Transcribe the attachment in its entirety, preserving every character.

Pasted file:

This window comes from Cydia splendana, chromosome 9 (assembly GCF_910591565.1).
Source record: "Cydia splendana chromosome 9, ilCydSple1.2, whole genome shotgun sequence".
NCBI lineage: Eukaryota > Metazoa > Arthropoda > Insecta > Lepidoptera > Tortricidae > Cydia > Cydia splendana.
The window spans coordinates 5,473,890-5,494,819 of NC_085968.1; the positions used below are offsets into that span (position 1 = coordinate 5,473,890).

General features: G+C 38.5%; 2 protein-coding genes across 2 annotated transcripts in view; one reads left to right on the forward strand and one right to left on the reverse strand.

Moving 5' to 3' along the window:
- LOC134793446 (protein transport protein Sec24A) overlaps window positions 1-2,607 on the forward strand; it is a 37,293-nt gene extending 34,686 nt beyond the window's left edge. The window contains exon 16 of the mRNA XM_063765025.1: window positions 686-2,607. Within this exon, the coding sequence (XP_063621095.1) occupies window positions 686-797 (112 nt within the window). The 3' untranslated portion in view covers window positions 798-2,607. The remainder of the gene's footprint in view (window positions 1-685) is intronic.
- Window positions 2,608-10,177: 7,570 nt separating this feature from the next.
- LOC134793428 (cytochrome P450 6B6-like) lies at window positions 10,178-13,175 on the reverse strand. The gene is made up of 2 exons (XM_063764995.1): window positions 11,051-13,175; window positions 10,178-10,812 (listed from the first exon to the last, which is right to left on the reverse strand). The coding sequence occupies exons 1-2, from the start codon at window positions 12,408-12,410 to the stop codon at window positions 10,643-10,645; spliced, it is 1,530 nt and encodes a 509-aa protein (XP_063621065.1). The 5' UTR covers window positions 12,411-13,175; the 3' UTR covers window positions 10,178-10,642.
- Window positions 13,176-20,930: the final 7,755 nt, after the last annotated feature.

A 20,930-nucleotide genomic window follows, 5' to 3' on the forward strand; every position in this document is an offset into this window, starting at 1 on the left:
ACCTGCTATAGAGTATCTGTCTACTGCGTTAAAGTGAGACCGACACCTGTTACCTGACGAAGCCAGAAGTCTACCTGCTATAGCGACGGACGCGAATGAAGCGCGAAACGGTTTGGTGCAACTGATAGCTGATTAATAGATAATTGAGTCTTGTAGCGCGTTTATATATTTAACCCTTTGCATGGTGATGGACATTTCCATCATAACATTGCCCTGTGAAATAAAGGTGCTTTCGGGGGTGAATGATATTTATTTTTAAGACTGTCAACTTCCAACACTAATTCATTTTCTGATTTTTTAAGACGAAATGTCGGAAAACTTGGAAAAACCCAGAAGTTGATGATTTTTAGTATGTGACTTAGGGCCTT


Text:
This window comes from Cydia splendana, chromosome 9 (assembly GCF_910591565.1).
Source record: "Cydia splendana chromosome 9, ilCydSple1.2, whole genome shotgun sequence".
NCBI lineage: Eukaryota > Metazoa > Arthropoda > Insecta > Lepidoptera > Tortricidae > Cydia > Cydia splendana.
The window spans coordinates 5,473,890-5,494,819 of NC_085968.1; the positions used below are offsets into that span (position 1 = coordinate 5,473,890).

General features: G+C 38.5%; 2 protein-coding genes across 2 annotated transcripts in view; one reads left to right on the forward strand and one right to left on the reverse strand.

Moving 5' to 3' along the window:
- LOC134793446 (protein transport protein Sec24A) overlaps window positions 1-2,607 on the forward strand; it is a 37,293-nt gene extending 34,686 nt beyond the window's left edge. The window contains exon 16 of the mRNA XM_063765025.1: window positions 686-2,607. Within this exon, the coding sequence (XP_063621095.1) occupies window positions 686-797 (112 nt within the window). The 3' untranslated portion in view covers window positions 798-2,607. The remainder of the gene's footprint in view (window positions 1-685) is intronic.
- Window positions 2,608-10,177: 7,570 nt separating this feature from the next.
- LOC134793428 (cytochrome P450 6B6-like) lies at window positions 10,178-13,175 on the reverse strand. The gene is made up of 2 exons (XM_063764995.1): window positions 11,051-13,175; window positions 10,178-10,812 (listed from the first exon to the last, which is right to left on the reverse strand). The coding sequence occupies exons 1-2, from the start codon at window positions 12,408-12,410 to the stop codon at window positions 10,643-10,645; spliced, it is 1,530 nt and encodes a 509-aa protein (XP_063621065.1). The 5' UTR covers window positions 12,411-13,175; the 3' UTR covers window positions 10,178-10,642.
- Window positions 13,176-20,930: the final 7,755 nt, after the last annotated feature.

A 20,930-nucleotide genomic window follows, 5' to 3' on the forward strand; every position in this document is an offset into this window, starting at 1 on the left:
ACCTGCTATAGAGTATCTGTCTACTGCGTTAAAGTGAGACCGACACCTGTTACCTGACGAAGCCAGAAGTCTACCTGCTATAGCGACGGACGCGAATGAAGCGCGAAACGGTTTGGTGCAACTGATAGCTGATTAATAGATAATTGAGTCTTGTAGCGCGTTTATATATTTAACCCTTTGCATGGTGATGGACATTTCCATCATAACATTGCCCTGTGAAATAAAGGTGCTTTCGGGGGTGAATGATATTTATTTTTAAGACTGTCAACTTCCAACACTAATTCATTTTCTGATTTTTTAAGACGAAATGTCGGAAAACTTGGAAAAACCCAGAAGTTGATGATTTTTAGTATGTGACTTAGGGCCTT